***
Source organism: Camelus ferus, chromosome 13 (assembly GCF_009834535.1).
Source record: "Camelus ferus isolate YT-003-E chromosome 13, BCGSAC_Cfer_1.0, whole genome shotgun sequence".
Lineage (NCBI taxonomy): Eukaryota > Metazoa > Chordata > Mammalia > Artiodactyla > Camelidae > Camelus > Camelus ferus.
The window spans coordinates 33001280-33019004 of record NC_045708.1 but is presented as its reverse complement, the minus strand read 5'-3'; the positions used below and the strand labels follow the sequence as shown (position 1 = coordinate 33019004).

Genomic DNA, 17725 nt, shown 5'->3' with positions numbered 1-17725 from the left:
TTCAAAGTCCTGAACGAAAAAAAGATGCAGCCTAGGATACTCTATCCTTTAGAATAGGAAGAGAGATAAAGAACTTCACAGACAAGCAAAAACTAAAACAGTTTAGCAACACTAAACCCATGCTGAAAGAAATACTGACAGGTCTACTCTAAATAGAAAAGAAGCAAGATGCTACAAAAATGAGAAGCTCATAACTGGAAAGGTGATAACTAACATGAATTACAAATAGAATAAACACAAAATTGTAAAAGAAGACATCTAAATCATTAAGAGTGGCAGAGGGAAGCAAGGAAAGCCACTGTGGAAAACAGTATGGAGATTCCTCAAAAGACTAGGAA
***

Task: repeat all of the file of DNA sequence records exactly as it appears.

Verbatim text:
Source organism: Camelus ferus, chromosome 13 (assembly GCF_009834535.1).
Source record: "Camelus ferus isolate YT-003-E chromosome 13, BCGSAC_Cfer_1.0, whole genome shotgun sequence".
Lineage (NCBI taxonomy): Eukaryota > Metazoa > Chordata > Mammalia > Artiodactyla > Camelidae > Camelus > Camelus ferus.
The window spans coordinates 33001280-33019004 of record NC_045708.1 but is presented as its reverse complement, the minus strand read 5'-3'; the positions used below and the strand labels follow the sequence as shown (position 1 = coordinate 33019004).

Genomic DNA, 17725 nt, shown 5'->3' with positions numbered 1-17725 from the left:
TTCAAAGTCCTGAACGAAAAAAAGATGCAGCCTAGGATACTCTATCCTTTAGAATAGGAAGAGAGATAAAGAACTTCACAGACAAGCAAAAACTAAAACAGTTTAGCAACACTAAACCCATGCTGAAAGAAATACTGACAGGTCTACTCTAAATAGAAAAGAAGCAAGATGCTACAAAAATGAGAAGCTCATAACTGGAAAGGTGATAACTAACATGAATTACAAATAGAATAAACACAAAATTGTAAAAGAAGACATCTAAATCATTAAGAGTGGCAGAGGGAAGCAAGGAAAGCCACTGTGGAAAACAGTATGGAGATTCCTCAAAAGACTAGGAA